A chance meeting with her fellow Scot helped set Aldershot athlete on the way to her marathon debut
Steph Twell has been thinking about when she would make her debut over 26.2 miles ever since winning the London mini marathon as a junior athlete – but she admits some much more recent inspiration provided by two British international team-mates helped to accelerate the process.
The 29-year-old has announced that she will be competing in the Valencia marathon at the beginning of next month. Coming in the immediate aftermath of a long, hard season which involved competing at the Commonwealth Games and the European Championships, not to mention her recent wedding, there has been something a little experimental about Twell’s preparation.
However, the 2016 European 5000m bronze medallist is extremely keen to start asking some long-held questions about how she might fare over the marathon distance, particularly after watching the progress of Aly Dixon and Callum Hawkins.
Both drove themselves to reach the Olympic marathon in Rio, with Hawkins finishing ninth, and also had a huge impact on last year’s World Championships races, with Dixon memorably leading for much of the women’s event before Hawkins just missed out on a podium spot with his fourth place.
Twell reveals, in fact, it was a chance meeting last year with the 26-year-old Scotsman (pictured below) which helped set her on a new athletic course.
“Aly Dixon and Callum Hawkins have given me a lot of inspiration over the years for sure”
“I’ve been following the marathon for a long time but two people that have really stood out for me are Aly Dixon and Callum Hawkins,” says Twell.
“The 2016 Rio Olympic qualification build-up was, I think, really instrumental – these were two people pursuing their own passion. I know them both personally and they’ve given me a lot of inspiration over the years for sure.
“I remember in October last year I went to Font Romeu on my own for a few weeks and Callum appeared out of nowhere. I didn’t know he was going to be there but he was training there by himself as well.
“We met up for a few runs and that’s where I started to have a conversation with him: ‘what does your training look like? Where are you in your build-up?’ and he started to explain to me a little bit about his philosophy and (coach and father) Robert’s philosophy – and that’s when I started to get a little bit interested.
“I noticed that, even back then, my mileage wasn’t too bad and that maybe this wouldn’t be too difficult a crossover to make. I’m not someone who’s always had low mileage. I know I’ve got the capacity to cope with the mileage.”
Following a long association with coach Mick Woods, Twell is now being guided by former international marathon runner Geoff Wightman. She believes her past training history should be nothing but beneficial when it comes to hitting her next target.
“I think I’ve always been suited to that sort of training,” she adds. “From Mick’s history of coaching me, I was able to absorb volume – I never was really specific with that volume. There was always big volume for the 1500m and 5000m, but I never did any of these pick-up runs or long tempos.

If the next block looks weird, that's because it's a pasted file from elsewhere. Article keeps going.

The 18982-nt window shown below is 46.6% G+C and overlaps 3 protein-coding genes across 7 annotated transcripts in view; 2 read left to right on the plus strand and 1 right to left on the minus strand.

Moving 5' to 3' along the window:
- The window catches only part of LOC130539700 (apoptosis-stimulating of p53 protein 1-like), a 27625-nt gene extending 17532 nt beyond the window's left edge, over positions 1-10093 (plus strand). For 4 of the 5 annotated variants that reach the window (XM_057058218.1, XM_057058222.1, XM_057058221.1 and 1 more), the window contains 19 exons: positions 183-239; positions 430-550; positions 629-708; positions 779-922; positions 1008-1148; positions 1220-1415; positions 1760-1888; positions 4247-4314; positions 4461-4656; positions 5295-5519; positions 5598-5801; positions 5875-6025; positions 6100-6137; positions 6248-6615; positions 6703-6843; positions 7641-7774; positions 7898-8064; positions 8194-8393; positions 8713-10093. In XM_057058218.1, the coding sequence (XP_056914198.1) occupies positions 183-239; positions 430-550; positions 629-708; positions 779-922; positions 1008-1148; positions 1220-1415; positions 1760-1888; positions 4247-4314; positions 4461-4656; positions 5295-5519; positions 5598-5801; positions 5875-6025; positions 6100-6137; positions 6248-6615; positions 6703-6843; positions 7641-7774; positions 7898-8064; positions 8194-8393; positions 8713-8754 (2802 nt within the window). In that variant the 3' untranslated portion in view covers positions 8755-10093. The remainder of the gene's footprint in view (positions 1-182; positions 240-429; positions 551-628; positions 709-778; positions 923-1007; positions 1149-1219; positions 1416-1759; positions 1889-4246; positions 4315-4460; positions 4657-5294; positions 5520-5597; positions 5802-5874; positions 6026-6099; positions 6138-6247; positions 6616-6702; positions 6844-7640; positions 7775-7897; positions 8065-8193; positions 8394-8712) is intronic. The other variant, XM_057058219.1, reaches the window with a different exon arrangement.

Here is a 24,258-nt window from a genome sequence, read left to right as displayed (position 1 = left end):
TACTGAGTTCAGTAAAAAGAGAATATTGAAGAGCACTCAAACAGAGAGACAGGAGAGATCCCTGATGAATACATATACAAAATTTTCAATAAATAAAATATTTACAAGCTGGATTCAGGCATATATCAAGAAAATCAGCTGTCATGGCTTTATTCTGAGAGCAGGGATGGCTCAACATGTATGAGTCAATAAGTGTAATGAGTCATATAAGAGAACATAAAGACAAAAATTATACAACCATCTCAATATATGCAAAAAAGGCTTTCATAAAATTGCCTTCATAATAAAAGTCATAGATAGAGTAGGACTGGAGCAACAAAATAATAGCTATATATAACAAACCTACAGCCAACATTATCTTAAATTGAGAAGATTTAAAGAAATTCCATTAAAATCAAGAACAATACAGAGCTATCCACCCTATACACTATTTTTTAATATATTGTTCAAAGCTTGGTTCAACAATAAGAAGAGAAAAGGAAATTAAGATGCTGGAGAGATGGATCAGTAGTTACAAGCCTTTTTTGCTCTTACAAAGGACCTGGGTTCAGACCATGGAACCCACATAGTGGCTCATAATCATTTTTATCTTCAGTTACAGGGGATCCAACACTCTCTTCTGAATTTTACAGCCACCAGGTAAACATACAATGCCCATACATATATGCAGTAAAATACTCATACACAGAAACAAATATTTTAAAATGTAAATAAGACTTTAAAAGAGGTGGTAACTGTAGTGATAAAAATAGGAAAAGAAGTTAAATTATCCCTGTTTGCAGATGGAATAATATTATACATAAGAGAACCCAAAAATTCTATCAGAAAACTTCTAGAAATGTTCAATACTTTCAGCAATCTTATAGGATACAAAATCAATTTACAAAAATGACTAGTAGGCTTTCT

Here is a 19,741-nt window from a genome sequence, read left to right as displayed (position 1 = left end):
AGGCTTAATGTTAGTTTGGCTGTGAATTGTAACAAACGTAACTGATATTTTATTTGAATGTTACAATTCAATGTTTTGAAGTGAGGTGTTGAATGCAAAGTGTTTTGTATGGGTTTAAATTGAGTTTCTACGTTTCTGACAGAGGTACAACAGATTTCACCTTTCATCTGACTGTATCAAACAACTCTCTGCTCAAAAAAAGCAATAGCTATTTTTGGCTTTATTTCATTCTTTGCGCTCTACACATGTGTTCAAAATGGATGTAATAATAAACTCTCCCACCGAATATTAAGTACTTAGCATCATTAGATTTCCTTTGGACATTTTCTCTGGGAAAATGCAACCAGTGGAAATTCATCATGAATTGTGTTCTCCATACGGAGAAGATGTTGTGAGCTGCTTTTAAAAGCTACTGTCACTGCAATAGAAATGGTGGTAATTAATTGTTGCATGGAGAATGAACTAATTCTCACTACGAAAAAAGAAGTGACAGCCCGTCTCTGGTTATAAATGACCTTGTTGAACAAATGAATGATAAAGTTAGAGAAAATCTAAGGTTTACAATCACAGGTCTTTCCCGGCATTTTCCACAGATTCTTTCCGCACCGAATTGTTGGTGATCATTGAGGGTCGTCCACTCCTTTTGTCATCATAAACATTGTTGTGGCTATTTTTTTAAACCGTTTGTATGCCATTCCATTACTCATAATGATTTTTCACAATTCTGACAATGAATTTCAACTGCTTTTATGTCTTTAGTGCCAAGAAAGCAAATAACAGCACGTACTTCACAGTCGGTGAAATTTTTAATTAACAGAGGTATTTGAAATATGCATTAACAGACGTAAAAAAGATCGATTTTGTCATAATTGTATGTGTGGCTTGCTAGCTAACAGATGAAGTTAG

“So now it’s interesting for me to see what happens when I’m being a bit more specific with mileage and marathon training – what does that mean for my physiology and my chances of putting a stamp on the event? I’m really excited.”
Twell is, clearly, enjoying the process – an 18-mile run on her honeymoon perhaps bearing testament to her levels of motivation.
This is someone with a history of pushing herself in different ways, of course. The Aldershot, Farnham and District athlete is a world junior champion and Commonwealth bronze medallist at 1500m, a world indoor 3000m finalist, a five-time British 5000m champion and has a sideboard groaning with international cross country honours.
She insists variety can indeed be the spice of athletic life.
“It’s a new impetus and new motivation,” she says of the marathon. “All these little things you can work out and enjoy – it’s new types of sessions, challenging my mind, getting interested in things like when to refuel during the run.
“I’ve never done these little nuances before in my training. I think there’s definitely an impetus and a motivation that is about discovering a new event. There are so many different strategies towards running one marathon – everyone does it in so many different ways and that’s fascinating.”
“It’s a new impetus and new motivation. All these little things you can work out and enjoy”
She adds: “I believe the success and longevity of my career has been from my range.
“I believe I’ve got through seasons because I’ve had range from 800m through to 5000m, as well as including cross country and road races.
“I think it’s so hard to be performing at a world-class level for a long time and I can see at the Diamond League – circuit after circuit. I think diversifying my career has allowed me to be in the sport for as long as I have.”
Given that lengthy career, what expectations has Twell placed on herself when it comes to Valencia?
“I want to have a safe ride and a positive experience,” she says. “I want to run positively and I’m someone who loves championships and big events – they do bring the best out in me.
“I do have expectations of myself but the question is whether or they’re too high. I think 2:30 is a safe stab if I’m honest.
“I’ve been running some 74-minute half-marathons on a towpath recently and, with my mileage, I’m getting an indicator of what might feel comfortable but you just don’t know neuromuscularly what will happen in the second part of the race, so I don’t know!”
» Find more from an interview with Steph Twell in the November 15 edition of AW magazine